There’s no going back to ‘normal’

Last Updated
15 April 2020
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In the first episode of QUO’s ‘The Future of Travel’ series, David and Catherine speak with citizenM COO Michael Levie about how much the travel industry is likely to change as a function of COVID-19.

Michael ponders the ramifications of social distancing for a brand like citizenM, which has staked so much of its identity on communal spaces. And he considers the need to stand by the core of citizenM even as they adapt to what he anticipates to be a ‘new normal’.

TRANSCRIPT

START AUDIO

 

David Keen 0:09
Hi, this is David Keen. At QUO, we’ve worked for the last 20 years with many of the world’s best known travel brands. During this unprecedented global crisis, our world of travel has changed, possibly irreversibly. This series will see us speak with many global leaders to understand how they see the future of

David Keen 0:44
Welcome Michael Levy, chief operating officer of citizenM, and a great friend to the first in our series. The future of travel. The series as we’ve said Michael has dusty been precipitated by all of the events that are happening right now in the wild. I’m sitting with Catherine Monthienvichienchai, the chief branding officer at QUO. And together, we want to ask you—immediately—how much is travel going to change as a function of the virus.

Michael Levie 1:15
I think, David, first of all, the impact today on travel is—going from 100 miles an hour to an abrupt stop. So, it is something that we have never experienced or witnessed before where you basically, you know, hit a roadblock in full swing. And it takes everybody quite a bit of time to sort of recover from that tremendous hit. If we look into history to see what happened, then I don’t think there’s any comparison so what we are going to witness, moving forward is somewhat new for all of us, there’s a couple of things that we have learned however from the past is that we tend to have an extremely short memory. So terribly events that happened in the past, sort of, linger behind but we forget the depth of the impact that they had back then, and go back to a routine that is important to us.

Michael Levie 2:25
We will travel. Travel has become extremely affordable for everybody. And I think that the biggest impacts that we’re going to anticipate now is,—who because of the tremendous economic impact—are not going to survive. And are inevitably going to be airlines. There’s inevitably a large inventory of hotels. Inevitably, there will be others in the hospitality space that are so deeply impacted, that there will be a new order. And, unfortunately, there will be a new supply and demand. So the demand will come up again.

Michael Levie 3:08
The supply will reestablish itself, but there will be a shift and it will take time so this is not a switch off like we have seen, basically in just weeks. The switch on will take much more time. But I predict that there will be a time that everything is close to back to normal. Because, yeah, we have an eagerness to travel. We have an eagerness to travel around the world. And conquer, so that will come back, I believe.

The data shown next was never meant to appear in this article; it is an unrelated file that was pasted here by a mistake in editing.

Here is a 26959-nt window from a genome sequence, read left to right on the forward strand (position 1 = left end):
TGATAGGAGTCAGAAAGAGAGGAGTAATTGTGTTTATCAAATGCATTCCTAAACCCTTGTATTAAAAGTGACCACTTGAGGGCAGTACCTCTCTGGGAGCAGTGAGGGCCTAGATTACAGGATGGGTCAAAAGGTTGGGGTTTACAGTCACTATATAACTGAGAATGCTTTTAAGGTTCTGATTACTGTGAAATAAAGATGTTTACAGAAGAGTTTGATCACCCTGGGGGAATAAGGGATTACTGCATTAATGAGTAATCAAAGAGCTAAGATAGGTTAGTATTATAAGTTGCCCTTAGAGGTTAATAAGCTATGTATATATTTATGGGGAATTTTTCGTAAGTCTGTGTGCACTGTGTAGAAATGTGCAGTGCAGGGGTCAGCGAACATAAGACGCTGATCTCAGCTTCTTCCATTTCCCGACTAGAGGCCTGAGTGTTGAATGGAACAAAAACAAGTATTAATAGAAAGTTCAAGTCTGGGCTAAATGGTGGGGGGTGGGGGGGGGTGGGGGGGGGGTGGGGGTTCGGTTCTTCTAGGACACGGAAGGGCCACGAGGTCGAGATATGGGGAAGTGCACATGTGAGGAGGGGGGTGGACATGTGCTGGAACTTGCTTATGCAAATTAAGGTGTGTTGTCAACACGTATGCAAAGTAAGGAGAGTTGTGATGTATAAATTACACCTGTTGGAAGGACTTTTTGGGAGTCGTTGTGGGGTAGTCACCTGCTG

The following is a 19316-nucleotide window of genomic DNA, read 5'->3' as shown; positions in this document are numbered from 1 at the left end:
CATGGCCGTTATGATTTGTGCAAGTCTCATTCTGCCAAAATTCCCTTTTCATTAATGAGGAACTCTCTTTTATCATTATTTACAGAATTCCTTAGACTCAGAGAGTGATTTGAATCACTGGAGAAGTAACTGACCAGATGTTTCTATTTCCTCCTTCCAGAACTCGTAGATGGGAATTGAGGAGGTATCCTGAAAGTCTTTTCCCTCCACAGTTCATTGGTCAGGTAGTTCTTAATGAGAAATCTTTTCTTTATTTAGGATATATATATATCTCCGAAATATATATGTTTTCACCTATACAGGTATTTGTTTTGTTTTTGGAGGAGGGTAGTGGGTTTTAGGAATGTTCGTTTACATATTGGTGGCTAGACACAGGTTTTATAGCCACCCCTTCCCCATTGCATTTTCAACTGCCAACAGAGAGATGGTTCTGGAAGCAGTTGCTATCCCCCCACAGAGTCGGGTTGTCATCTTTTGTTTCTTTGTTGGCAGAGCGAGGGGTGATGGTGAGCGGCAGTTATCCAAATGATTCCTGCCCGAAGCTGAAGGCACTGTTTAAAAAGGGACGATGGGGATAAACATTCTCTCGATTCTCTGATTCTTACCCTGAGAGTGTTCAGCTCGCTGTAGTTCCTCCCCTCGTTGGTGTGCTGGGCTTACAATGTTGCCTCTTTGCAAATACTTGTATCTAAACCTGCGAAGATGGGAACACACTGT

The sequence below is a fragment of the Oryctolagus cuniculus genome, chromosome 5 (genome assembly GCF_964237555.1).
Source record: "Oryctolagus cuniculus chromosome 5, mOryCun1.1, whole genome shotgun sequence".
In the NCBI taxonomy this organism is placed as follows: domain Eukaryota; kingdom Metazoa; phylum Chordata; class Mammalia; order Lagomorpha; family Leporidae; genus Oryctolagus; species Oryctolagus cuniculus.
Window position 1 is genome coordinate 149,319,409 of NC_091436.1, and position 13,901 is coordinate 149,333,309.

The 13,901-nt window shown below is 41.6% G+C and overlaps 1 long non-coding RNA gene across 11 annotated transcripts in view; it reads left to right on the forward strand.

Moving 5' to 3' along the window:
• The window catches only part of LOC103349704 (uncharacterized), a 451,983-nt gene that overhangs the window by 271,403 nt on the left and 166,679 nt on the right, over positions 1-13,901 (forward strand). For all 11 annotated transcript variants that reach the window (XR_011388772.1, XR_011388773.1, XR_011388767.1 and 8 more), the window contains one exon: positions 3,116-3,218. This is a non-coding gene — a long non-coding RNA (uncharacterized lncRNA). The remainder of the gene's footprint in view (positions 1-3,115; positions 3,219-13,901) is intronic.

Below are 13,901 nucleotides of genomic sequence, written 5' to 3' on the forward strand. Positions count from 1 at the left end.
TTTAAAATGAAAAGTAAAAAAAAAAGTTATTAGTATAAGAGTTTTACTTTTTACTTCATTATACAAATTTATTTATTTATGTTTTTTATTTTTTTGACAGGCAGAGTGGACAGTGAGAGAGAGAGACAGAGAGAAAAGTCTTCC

David Keen 3:52
But you really believe that the time this time will will be similar to events that have happened in the last 20 years from 911 through to the tsunami to financial crisis,

Michael Levie 4:07
it will be much bigger, David, I think that—you know—we will see that because of the layoffs because of the cuts everybody has to go through, that powering back up and generating cash again to be able to expand. It is gonna take, definitely, you know, a window of a year, 18 months, two years for us to see somewhat normality I, again. I think that time for recovery is going to be longer because the structural impact economically is so deep that the government aid that is coming to companies and individuals is relatively in percentage small and comes delayed, and it will have an impact that the banking system will grab for insecurities, and that will cripple many, and unfortunately will force them to close. And then to reestablish, sort of, a pattern will take much longer in my estimation.

David Keen 5:28
You talked about supply and demand. That’s obviously critical because the supply, even with closures, the supply is going to be huge and the demand is initially going to be significantly, massively less, What is that going to impact on brand? How much is that going to impact on brand? And what the citizenM have to do, what other brands have to do in order to pivot, or change or evolve—in order to make themselves even more desirable in, let’s say, the new order.

Michael Levie 6:03
I think that true brands—so I’m not talking about a name and a logo, but true brands that people have a relationship with, people have an affection to, people are intertwined with—those true brands will be able to capture their audiences and continue the conversation.

David Keen 6:30
Re-

Michael Levie 6:31
Sorry?

David Keen 6:32
Recapture?

Michael Levie 6:34